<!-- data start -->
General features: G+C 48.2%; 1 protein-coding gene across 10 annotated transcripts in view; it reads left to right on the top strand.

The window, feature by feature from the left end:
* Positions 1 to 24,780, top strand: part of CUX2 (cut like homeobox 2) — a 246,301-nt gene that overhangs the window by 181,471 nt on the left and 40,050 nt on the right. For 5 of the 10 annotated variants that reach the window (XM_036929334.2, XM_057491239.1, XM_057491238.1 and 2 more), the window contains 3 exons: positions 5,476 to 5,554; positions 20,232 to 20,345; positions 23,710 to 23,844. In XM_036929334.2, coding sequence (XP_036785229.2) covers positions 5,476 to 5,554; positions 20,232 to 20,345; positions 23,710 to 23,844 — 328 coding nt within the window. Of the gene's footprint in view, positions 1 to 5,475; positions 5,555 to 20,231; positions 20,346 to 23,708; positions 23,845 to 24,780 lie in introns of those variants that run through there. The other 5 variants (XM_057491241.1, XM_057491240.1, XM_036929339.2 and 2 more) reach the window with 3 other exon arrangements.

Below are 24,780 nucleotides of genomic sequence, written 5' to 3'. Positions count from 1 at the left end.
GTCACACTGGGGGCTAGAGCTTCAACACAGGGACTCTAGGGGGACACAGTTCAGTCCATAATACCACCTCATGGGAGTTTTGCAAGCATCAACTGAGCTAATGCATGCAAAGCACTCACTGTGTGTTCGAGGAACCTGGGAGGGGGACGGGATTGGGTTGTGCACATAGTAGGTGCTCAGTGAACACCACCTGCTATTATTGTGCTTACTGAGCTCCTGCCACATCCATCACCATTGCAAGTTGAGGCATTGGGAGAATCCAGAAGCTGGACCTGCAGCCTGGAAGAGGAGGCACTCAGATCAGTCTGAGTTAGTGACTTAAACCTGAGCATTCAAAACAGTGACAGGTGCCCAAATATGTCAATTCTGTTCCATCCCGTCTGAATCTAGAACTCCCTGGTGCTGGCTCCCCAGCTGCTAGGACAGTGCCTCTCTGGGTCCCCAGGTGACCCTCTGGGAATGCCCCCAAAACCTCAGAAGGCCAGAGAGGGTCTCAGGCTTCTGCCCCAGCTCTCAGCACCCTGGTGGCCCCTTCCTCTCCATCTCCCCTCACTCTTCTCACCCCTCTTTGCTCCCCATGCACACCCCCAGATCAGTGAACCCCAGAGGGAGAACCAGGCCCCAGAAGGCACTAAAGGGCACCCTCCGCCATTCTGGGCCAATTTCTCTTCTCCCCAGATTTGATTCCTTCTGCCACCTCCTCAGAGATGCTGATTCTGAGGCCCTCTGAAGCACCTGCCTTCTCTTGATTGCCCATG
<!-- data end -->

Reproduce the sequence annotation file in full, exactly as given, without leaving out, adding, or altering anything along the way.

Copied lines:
General features: G+C 48.2%; 1 protein-coding gene across 10 annotated transcripts in view; it reads left to right on the top strand.

The window, feature by feature from the left end:
* Positions 1 to 24,780, top strand: part of CUX2 (cut like homeobox 2) — a 246,301-nt gene that overhangs the window by 181,471 nt on the left and 40,050 nt on the right. For 5 of the 10 annotated variants that reach the window (XM_036929334.2, XM_057491239.1, XM_057491238.1 and 2 more), the window contains 3 exons: positions 5,476 to 5,554; positions 20,232 to 20,345; positions 23,710 to 23,844. In XM_036929334.2, coding sequence (XP_036785229.2) covers positions 5,476 to 5,554; positions 20,232 to 20,345; positions 23,710 to 23,844 — 328 coding nt within the window. Of the gene's footprint in view, positions 1 to 5,475; positions 5,555 to 20,231; positions 20,346 to 23,708; positions 23,845 to 24,780 lie in introns of those variants that run through there. The other 5 variants (XM_057491241.1, XM_057491240.1, XM_036929339.2 and 2 more) reach the window with 3 other exon arrangements.

Below are 24,780 nucleotides of genomic sequence, written 5' to 3'. Positions count from 1 at the left end.
GTCACACTGGGGGCTAGAGCTTCAACACAGGGACTCTAGGGGGACACAGTTCAGTCCATAATACCACCTCATGGGAGTTTTGCAAGCATCAACTGAGCTAATGCATGCAAAGCACTCACTGTGTGTTCGAGGAACCTGGGAGGGGGACGGGATTGGGTTGTGCACATAGTAGGTGCTCAGTGAACACCACCTGCTATTATTGTGCTTACTGAGCTCCTGCCACATCCATCACCATTGCAAGTTGAGGCATTGGGAGAATCCAGAAGCTGGACCTGCAGCCTGGAAGAGGAGGCACTCAGATCAGTCTGAGTTAGTGACTTAAACCTGAGCATTCAAAACAGTGACAGGTGCCCAAATATGTCAATTCTGTTCCATCCCGTCTGAATCTAGAACTCCCTGGTGCTGGCTCCCCAGCTGCTAGGACAGTGCCTCTCTGGGTCCCCAGGTGACCCTCTGGGAATGCCCCCAAAACCTCAGAAGGCCAGAGAGGGTCTCAGGCTTCTGCCCCAGCTCTCAGCACCCTGGTGGCCCCTTCCTCTCCATCTCCCCTCACTCTTCTCACCCCTCTTTGCTCCCCATGCACACCCCCAGATCAGTGAACCCCAGAGGGAGAACCAGGCCCCAGAAGGCACTAAAGGGCACCCTCCGCCATTCTGGGCCAATTTCTCTTCTCCCCAGATTTGATTCCTTCTGCCACCTCCTCAGAGATGCTGATTCTGAGGCCCTCTGAAGCACCTGCCTTCTCTTGATTGCCCATG